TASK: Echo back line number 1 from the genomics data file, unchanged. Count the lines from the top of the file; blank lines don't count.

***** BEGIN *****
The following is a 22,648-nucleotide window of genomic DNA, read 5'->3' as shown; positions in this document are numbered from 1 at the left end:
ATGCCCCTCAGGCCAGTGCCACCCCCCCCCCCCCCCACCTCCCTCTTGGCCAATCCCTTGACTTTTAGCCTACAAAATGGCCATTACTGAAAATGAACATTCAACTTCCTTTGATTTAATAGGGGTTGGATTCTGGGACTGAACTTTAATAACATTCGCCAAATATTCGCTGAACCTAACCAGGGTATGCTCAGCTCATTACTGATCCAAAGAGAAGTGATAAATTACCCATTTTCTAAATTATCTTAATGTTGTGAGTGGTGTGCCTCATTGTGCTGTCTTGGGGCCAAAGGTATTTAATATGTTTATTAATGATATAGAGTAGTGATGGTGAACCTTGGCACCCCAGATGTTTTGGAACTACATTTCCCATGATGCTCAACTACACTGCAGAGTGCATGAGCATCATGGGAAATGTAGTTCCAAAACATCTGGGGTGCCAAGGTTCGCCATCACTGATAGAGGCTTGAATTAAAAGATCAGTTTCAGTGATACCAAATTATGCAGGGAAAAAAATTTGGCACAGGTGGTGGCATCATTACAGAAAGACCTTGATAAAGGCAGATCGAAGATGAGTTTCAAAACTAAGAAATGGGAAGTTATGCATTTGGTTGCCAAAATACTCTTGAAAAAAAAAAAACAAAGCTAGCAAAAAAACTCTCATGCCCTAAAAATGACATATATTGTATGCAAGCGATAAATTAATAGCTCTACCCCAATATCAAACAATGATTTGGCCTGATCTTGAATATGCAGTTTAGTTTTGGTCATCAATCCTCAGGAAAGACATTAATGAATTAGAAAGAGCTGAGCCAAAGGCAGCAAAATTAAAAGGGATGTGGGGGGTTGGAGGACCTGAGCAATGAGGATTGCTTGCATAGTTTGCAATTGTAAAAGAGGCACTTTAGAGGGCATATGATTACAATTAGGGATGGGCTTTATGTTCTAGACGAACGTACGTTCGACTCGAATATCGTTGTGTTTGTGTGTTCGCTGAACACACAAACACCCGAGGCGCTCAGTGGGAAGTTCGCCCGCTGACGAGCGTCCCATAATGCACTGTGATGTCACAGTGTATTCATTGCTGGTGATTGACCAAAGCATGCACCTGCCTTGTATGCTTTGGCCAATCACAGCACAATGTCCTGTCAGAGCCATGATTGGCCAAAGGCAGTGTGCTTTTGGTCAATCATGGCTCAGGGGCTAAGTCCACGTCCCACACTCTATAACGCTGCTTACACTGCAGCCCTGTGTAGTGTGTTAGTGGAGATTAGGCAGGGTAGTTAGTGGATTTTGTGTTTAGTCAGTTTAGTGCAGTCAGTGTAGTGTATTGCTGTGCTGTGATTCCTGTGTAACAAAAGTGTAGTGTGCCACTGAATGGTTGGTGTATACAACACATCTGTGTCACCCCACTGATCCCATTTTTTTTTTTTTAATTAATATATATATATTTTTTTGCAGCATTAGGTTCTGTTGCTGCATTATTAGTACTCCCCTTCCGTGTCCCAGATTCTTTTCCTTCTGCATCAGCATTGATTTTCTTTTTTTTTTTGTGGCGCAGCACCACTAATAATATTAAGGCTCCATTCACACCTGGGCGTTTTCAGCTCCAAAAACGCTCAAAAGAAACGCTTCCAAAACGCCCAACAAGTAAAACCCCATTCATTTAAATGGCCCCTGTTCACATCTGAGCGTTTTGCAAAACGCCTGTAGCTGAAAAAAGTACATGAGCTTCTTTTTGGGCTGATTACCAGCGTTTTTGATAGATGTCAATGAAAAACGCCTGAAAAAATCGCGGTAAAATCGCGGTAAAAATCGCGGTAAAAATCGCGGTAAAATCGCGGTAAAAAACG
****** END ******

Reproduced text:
The following is a 22,648-nucleotide window of genomic DNA, read 5'->3' as shown; positions in this document are numbered from 1 at the left end: